Affordable tools for ASO, Competitive Intelligence, and Analytics.
How is CNN Found in the App Store?
Every now and again, we come across an app that competes with a native one from Apple. That's the case for CNN, which competes with Apple News. Competing with the platform is always a challenge, but even given this hurdle, CNN manages to rank in hundreds of keywords.
The good news here is that news is not too hard of a term to focus on. Puns aside, focus and downloads are what's driving this keyword list. Keep reading to see how this happened.
Keyword Analysis - The Obvious Parts
- Name: CNN: Breaking US & World News
- Subtitle: Daily Headlines, Live Video
The Essentials (5 out of 5)
- Keywords aren't duplicated
- Using more than 20 characters in the name
- Using more than 20 characters in the subtitle
- Most popular keywords first
- Keywords combine to create more search terms
Strictly based on these, here are the popular keywords the algorithm sees:
CNN managed to pack a lot into 56 total characters, and both the name and subtitle are very readable. That's pretty nice! Unlike last week's Teardown of iHeartradio, CNN's keywords are all focused and combine very well, which is why the list isn't small.
While there are quite a few combinations that aren't popular, the ones that are, have CNN ranking fairly high, right behind Apple's own news app and Google's news aggregator.
What's in the Keyword List?
Now, let's reverse-engineer the keyword list. The list isn't public, but we can attempt to uncover it by looking at all other keywords the app is ranked in. We believe it looks something like the following:
Much like the well-crafted name and subtitle, the keyword list seems to be a result of some thinking. Let's split this one up into groups. There are only two:
- Ways to consume news.
- Types of news.
This is a very targeted approach, and every single word in this list combines well with at least one word from the name and the subtitle, guaranteeing a much wider footprint with the algorithm.
You'll notice all the "good" keywords aren't in the keyword list but rather in the app's name or subtitle. Good.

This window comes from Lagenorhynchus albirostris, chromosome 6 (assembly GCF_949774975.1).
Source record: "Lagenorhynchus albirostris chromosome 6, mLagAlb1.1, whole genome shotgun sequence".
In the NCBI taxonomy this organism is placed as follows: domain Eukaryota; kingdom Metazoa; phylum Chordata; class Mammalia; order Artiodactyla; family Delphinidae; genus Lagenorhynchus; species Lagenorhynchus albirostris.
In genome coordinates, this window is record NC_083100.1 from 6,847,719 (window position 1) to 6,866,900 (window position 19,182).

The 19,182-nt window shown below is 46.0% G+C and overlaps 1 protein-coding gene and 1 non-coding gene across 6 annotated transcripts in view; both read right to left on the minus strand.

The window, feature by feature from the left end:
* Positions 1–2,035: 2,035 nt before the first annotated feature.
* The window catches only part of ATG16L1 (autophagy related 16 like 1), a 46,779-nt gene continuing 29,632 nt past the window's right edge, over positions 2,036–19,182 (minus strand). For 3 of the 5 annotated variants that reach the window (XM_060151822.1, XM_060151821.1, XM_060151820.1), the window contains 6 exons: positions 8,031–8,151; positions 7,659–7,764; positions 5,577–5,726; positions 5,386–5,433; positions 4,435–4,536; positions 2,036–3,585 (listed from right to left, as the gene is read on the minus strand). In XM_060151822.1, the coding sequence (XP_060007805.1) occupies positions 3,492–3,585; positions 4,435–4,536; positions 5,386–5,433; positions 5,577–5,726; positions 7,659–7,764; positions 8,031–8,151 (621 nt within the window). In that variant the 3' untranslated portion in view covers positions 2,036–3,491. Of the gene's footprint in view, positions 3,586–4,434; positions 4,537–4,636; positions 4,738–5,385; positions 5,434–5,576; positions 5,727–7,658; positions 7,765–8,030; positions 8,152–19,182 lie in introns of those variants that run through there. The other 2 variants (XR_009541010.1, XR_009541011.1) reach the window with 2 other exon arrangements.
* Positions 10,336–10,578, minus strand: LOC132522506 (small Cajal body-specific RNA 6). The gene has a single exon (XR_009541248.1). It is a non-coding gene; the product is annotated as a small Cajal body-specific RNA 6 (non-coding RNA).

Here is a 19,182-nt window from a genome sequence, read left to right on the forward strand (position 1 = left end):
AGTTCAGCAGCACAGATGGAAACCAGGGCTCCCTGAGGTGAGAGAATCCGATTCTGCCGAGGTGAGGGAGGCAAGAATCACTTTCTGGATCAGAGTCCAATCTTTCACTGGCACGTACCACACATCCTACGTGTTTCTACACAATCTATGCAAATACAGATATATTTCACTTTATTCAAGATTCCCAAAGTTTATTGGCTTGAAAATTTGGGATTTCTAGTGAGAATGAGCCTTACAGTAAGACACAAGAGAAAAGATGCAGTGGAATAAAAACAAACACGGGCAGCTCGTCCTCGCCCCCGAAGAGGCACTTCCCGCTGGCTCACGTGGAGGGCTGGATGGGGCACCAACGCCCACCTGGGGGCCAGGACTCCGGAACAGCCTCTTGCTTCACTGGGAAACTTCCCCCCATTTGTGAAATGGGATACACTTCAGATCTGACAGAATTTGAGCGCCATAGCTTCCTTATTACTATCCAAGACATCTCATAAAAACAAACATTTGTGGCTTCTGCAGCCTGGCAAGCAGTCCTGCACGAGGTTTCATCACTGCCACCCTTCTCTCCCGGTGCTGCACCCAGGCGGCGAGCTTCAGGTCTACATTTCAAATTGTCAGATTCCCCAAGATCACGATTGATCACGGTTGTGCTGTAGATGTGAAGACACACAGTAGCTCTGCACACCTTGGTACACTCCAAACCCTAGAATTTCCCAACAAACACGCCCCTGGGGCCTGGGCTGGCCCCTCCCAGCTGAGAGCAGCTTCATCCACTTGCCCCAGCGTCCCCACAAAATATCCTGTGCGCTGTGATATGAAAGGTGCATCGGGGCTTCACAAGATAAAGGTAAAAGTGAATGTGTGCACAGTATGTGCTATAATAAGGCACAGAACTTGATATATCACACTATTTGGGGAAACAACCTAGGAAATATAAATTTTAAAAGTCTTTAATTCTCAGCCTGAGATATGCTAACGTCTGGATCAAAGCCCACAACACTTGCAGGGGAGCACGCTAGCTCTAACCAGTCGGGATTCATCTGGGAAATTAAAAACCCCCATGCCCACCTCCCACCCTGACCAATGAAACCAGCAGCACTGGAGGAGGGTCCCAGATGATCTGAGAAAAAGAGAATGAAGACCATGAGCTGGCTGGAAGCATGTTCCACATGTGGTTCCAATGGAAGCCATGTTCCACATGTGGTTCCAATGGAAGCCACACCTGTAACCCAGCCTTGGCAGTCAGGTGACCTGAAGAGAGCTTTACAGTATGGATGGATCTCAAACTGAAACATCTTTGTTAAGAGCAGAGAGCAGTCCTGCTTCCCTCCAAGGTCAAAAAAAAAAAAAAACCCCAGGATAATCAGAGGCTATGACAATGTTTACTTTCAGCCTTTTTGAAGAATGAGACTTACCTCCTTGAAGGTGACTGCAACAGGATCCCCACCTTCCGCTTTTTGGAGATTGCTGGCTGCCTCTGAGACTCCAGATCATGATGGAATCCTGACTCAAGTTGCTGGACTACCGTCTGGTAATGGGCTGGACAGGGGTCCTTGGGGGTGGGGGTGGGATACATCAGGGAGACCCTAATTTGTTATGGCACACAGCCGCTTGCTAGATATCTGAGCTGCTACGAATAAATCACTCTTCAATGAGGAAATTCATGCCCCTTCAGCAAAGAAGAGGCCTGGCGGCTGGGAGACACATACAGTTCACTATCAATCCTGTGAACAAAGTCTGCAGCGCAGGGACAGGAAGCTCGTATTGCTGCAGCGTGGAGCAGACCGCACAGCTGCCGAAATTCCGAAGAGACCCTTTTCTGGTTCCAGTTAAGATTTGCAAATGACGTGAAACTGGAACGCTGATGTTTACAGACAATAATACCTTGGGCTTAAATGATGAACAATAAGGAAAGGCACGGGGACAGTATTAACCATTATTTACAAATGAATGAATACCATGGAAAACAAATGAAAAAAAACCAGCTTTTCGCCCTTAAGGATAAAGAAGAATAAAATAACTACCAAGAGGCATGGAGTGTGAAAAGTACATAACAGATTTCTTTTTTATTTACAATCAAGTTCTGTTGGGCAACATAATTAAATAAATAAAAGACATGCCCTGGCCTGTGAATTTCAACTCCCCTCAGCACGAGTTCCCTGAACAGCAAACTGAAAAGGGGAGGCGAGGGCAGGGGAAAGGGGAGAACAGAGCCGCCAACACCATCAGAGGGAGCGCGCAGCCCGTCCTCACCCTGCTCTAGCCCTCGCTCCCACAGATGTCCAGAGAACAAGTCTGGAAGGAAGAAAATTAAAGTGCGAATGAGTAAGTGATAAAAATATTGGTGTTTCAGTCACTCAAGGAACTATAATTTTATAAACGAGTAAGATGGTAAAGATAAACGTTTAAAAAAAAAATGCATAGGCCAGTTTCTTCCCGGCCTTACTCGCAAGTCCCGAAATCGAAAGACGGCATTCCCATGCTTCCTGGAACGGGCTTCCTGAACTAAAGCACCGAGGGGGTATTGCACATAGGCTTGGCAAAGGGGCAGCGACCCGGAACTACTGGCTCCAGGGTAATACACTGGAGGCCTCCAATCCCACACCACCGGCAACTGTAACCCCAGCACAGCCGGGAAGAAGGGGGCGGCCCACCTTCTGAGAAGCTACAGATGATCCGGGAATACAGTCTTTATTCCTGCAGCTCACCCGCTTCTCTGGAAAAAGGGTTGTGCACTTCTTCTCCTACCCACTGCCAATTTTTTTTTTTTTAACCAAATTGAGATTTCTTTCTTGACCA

But... if you check some of these combinations, like
local news, you'll find CNN in the results, but with a not-so-great rank (#16). That's because spreading thin like that gives the algorithm the right signals, but the keyword list on its own doesn't have enough strength when it comes to very competitive keywords (97).
Tip: There's a good way to a wide approach like this. Use a keyword list that "shoots aimlessly" to find which keywords the algorithm picks you up for, then in your next update, target the most popular ones through the name and subtitle.
That means CNN could include
local in the app's name or subtitle and most likely rank in the top 5 right away.
Screenshot & Video Analysis
No video. Moving on.
Normally I'd suggest a video would be helpful to stand out, especially for a company that's all about video, but I'd really start to sound like a broken record, so I'll skip it.
On to screenshots!
I have mixed feelings about this set.
The Essentials (3 of 5)
- Using seven or more screenshots
- There's enough contrast
- At least 80% of screenshots have captions
- Captions are easy to read
- Asking for the download
Let's start with the good, it checks most of the boxes, looks pretty sleek, and the colors and captions are working. What I think is a missed opportunity is not using more screenshots. You may think CNN is so well known that it doesn't need to think about page conversion. That would mean every page view turns into a download. I doubt that's happening.